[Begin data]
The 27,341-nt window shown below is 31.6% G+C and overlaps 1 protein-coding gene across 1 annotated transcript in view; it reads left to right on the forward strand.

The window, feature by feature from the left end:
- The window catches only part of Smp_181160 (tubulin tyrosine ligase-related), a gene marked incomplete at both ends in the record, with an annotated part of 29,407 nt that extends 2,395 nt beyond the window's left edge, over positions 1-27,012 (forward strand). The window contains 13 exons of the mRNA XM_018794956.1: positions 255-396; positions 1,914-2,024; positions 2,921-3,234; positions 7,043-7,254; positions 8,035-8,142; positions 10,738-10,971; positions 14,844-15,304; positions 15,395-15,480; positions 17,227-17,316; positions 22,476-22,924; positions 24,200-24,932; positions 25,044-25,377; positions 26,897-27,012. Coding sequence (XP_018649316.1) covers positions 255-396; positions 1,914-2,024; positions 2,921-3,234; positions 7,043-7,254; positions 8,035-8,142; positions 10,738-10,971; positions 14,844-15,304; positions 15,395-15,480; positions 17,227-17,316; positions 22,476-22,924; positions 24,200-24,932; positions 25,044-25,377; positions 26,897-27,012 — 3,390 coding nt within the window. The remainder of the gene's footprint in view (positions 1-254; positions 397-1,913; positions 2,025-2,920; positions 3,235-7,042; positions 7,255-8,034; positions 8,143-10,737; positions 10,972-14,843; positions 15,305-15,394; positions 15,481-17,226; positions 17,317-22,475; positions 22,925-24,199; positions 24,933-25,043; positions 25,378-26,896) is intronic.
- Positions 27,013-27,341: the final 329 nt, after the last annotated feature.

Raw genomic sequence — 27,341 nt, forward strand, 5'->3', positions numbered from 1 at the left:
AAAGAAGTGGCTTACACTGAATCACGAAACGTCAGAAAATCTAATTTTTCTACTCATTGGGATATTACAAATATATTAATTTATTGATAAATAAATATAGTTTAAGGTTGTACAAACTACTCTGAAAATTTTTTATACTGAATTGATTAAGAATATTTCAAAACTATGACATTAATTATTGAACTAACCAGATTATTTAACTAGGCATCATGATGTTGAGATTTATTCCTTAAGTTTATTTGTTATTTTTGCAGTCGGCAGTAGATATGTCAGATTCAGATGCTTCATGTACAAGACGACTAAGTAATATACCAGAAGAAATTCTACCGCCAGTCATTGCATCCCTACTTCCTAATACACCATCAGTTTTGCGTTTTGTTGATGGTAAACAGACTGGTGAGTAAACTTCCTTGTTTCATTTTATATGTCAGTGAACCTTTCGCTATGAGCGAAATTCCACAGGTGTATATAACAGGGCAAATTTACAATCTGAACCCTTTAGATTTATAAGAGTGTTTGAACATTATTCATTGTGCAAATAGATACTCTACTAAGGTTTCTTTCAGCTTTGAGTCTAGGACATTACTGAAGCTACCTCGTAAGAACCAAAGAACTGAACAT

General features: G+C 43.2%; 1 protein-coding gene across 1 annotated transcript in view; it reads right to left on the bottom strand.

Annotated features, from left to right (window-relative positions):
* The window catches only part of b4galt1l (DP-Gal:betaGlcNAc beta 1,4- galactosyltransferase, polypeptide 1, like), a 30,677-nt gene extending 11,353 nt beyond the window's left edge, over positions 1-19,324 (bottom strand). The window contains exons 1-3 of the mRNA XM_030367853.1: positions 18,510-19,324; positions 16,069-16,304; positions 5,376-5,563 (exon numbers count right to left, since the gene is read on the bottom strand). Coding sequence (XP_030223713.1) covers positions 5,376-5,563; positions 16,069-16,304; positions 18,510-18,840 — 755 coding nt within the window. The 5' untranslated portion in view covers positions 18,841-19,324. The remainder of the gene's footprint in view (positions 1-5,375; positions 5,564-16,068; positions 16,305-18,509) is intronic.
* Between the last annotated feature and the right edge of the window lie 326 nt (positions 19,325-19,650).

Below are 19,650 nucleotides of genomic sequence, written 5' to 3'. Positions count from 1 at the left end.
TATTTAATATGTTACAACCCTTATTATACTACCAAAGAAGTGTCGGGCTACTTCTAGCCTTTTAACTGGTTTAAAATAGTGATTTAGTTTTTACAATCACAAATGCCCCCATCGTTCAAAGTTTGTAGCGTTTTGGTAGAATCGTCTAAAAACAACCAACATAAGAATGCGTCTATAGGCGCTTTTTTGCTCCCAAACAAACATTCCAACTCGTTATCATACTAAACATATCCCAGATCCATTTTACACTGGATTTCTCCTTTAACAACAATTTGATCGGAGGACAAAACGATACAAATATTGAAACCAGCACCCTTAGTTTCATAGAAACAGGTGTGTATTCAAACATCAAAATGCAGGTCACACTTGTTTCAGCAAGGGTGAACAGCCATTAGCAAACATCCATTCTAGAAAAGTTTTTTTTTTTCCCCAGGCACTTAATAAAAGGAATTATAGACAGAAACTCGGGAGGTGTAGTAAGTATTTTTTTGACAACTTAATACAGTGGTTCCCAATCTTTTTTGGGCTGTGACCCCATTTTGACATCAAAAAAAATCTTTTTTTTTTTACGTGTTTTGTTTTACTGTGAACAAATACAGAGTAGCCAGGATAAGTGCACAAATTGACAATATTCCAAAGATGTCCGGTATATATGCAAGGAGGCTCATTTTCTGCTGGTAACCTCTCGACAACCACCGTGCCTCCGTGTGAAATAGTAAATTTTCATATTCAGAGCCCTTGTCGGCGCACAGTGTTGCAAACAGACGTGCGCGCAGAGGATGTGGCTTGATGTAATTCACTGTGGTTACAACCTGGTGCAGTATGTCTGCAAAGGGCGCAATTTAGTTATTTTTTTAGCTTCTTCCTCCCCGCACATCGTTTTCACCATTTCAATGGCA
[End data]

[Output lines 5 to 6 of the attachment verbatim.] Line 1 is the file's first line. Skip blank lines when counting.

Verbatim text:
Raw genomic sequence — 27,341 nt, forward strand, 5'->3', positions numbered from 1 at the left:
AAAGAAGTGGCTTACACTGAATCACGAAACGTCAGAAAATCTAATTTTTCTACTCATTGGGATATTACAAATATATTAATTTATTGATAAATAAATATAGTTTAAGGTTGTACAAACTACTCTGAAAATTTTTTATACTGAATTGATTAAGAATATTTCAAAACTATGACATTAATTATTGAACTAACCAGATTATTTAACTAGGCATCATGATGTTGAGATTTATTCCTTAAGTTTATTTGTTATTTTTGCAGTCGGCAGTAGATATGTCAGATTCAGATGCTTCATGTACAAGACGACTAAGTAATATACCAGAAGAAATTCTACCGCCAGTCATTGCATCCCTACTTCCTAATACACCATCAGTTTTGCGTTTTGTTGATGGTAAACAGACTGGTGAGTAAACTTCCTTGTTTCATTTTATATGTCAGTGAACCTTTCGCTATGAGCGAAATTCCACAGGTGTATATAACAGGGCAAATTTACAATCTGAACCCTTTAGATTTATAAGAGTGTTTGAACATTATTCATTGTGCAAATAGATACTCTACTAAGGTTTCTTTCAGCTTTGAGTCTAGGACATTACTGAAGCTACCTCGTAAGAACCAAAGAACTGAACAT